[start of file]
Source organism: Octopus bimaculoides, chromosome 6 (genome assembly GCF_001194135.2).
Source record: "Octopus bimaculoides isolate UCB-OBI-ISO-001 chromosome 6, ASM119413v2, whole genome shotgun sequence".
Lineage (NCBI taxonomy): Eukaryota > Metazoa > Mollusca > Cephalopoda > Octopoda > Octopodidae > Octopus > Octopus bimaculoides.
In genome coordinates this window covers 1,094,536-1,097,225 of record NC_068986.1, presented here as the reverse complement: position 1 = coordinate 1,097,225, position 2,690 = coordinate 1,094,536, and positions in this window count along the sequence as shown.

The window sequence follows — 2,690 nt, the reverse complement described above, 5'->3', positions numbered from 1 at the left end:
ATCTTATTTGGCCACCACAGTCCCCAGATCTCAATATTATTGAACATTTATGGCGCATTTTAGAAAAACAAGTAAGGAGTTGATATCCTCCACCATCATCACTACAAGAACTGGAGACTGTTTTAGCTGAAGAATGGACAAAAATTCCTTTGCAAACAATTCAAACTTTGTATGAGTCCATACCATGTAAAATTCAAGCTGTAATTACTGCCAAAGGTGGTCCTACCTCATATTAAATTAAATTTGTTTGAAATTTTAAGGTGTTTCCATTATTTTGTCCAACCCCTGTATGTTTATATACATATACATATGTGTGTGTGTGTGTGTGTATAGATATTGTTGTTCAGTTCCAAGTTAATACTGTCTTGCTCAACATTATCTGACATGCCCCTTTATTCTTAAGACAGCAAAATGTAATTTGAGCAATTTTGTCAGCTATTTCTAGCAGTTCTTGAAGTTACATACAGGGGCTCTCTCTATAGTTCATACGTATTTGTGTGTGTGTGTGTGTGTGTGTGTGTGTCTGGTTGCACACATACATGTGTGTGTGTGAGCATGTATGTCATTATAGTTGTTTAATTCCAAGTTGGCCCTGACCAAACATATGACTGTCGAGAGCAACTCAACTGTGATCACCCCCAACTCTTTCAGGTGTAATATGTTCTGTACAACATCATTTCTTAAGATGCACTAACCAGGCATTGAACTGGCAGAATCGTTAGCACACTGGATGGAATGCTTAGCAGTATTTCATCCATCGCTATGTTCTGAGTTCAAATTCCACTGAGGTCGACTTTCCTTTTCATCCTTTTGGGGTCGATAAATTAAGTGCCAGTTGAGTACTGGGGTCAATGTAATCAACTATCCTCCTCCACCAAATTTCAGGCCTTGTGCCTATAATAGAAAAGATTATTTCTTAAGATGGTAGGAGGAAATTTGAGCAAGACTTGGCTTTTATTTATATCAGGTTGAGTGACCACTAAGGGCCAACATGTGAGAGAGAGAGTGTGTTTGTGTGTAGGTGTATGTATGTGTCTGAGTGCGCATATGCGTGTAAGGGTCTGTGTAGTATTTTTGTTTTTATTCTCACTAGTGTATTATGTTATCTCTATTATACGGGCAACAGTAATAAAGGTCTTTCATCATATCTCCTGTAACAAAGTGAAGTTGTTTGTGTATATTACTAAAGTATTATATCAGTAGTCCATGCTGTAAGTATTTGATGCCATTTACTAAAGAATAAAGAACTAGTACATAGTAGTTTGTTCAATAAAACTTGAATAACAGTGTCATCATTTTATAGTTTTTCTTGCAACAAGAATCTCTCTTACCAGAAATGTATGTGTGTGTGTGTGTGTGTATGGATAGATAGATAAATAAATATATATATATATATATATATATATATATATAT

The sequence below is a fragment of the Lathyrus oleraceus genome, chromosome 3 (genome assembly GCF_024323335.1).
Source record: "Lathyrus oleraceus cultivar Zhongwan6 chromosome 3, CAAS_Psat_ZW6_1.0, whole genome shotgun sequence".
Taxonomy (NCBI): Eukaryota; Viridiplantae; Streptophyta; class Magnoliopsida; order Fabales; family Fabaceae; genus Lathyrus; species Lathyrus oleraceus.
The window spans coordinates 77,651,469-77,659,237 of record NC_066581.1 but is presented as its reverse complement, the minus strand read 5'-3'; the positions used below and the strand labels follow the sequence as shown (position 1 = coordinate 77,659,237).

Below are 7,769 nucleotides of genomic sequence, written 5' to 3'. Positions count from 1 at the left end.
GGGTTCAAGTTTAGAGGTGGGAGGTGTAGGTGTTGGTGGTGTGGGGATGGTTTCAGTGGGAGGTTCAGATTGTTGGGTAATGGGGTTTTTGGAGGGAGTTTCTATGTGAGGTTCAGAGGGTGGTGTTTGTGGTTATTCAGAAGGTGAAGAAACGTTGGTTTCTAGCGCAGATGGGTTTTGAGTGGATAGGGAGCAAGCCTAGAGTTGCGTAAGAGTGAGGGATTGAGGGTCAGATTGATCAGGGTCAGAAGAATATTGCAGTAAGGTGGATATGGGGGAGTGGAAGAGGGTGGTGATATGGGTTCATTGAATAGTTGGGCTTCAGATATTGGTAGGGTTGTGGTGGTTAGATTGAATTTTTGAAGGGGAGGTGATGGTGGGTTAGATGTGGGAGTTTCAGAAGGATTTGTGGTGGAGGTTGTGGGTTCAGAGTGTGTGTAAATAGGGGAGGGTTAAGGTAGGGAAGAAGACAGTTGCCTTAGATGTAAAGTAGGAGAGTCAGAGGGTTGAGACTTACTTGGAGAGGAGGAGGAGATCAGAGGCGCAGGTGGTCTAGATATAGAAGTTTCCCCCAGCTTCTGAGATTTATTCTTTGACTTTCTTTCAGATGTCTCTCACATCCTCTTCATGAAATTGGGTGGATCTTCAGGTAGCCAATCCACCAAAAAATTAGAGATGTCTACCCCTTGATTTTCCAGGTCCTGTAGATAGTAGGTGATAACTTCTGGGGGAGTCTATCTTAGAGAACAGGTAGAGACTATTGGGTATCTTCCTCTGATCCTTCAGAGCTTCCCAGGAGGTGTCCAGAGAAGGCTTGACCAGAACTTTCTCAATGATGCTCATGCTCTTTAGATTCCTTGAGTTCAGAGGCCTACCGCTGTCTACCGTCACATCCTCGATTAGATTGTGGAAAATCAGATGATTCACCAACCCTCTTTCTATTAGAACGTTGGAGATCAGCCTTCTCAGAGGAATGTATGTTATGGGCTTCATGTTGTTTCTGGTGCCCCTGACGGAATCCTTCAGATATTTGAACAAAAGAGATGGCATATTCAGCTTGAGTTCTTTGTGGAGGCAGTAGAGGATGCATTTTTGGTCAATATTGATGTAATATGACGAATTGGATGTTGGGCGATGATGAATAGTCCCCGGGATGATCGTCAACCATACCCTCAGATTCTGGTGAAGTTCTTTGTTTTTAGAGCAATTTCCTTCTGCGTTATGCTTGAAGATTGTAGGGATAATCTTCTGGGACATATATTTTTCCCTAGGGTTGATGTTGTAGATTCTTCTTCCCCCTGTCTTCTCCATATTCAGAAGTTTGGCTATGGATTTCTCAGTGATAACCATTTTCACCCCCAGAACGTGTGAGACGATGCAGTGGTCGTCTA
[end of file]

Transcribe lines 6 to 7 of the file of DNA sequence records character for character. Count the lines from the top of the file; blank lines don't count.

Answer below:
ATCTTATTTGGCCACCACAGTCCCCAGATCTCAATATTATTGAACATTTATGGCGCATTTTAGAAAAACAAGTAAGGAGTTGATATCCTCCACCATCATCACTACAAGAACTGGAGACTGTTTTAGCTGAAGAATGGACAAAAATTCCTTTGCAAACAATTCAAACTTTGTATGAGTCCATACCATGTAAAATTCAAGCTGTAATTACTGCCAAAGGTGGTCCTACCTCATATTAAATTAAATTTGTTTGAAATTTTAAGGTGTTTCCATTATTTTGTCCAACCCCTGTATGTTTATATACATATACATATGTGTGTGTGTGTGTGTGTATAGATATTGTTGTTCAGTTCCAAGTTAATACTGTCTTGCTCAACATTATCTGACATGCCCCTTTATTCTTAAGACAGCAAAATGTAATTTGAGCAATTTTGTCAGCTATTTCTAGCAGTTCTTGAAGTTACATACAGGGGCTCTCTCTATAGTTCATACGTATTTGTGTGTGTGTGTGTGTGTGTGTGTGTGTCTGGTTGCACACATACATGTGTGTGTGTGAGCATGTATGTCATTATAGTTGTTTAATTCCAAGTTGGCCCTGACCAAACATATGACTGTCGAGAGCAACTCAACTGTGATCACCCCCAACTCTTTCAGGTGTAATATGTTCTGTACAACATCATTTCTTAAGATGCACTAACCAGGCATTGAACTGGCAGAATCGTTAGCACACTGGATGGAATGCTTAGCAGTATTTCATCCATCGCTATGTTCTGAGTTCAAATTCCACTGAGGTCGACTTTCCTTTTCATCCTTTTGGGGTCGATAAATTAAGTGCCAGTTGAGTACTGGGGTCAATGTAATCAACTATCCTCCTCCACCAAATTTCAGGCCTTGTGCCTATAATAGAAAAGATTATTTCTTAAGATGGTAGGAGGAAATTTGAGCAAGACTTGGCTTTTATTTATATCAGGTTGAGTGACCACTAAGGGCCAACATGTGAGAGAGAGAGTGTGTTTGTGTGTAGGTGTATGTATGTGTCTGAGTGCGCATATGCGTGTAAGGGTCTGTGTAGTATTTTTGTTTTTATTCTCACTAGTGTATTATGTTATCTCTATTATACGGGCAACAGTAATAAAGGTCTTTCATCATATCTCCTGTAACAAAGTGAAGTTGTTTGTGTATATTACTAAAGTATTATATCAGTAGTCCATGCTGTAAGTATTTGATGCCATTTACTAAAGAATAAAGAACTAGTACATAGTAGTTTGTTCAATAAAACTTGAATAACAGTGTCATCATTTTATAGTTTTTCTTGCAACAAGAATCTCTCTTACCAGAAATGTATGTGTGTGTGTGTGTGTGTATGGATAGATAGATAAATAAATATATATATATATATATATATATATATATATAT

The sequence below is a fragment of the Lathyrus oleraceus genome, chromosome 3 (genome assembly GCF_024323335.1).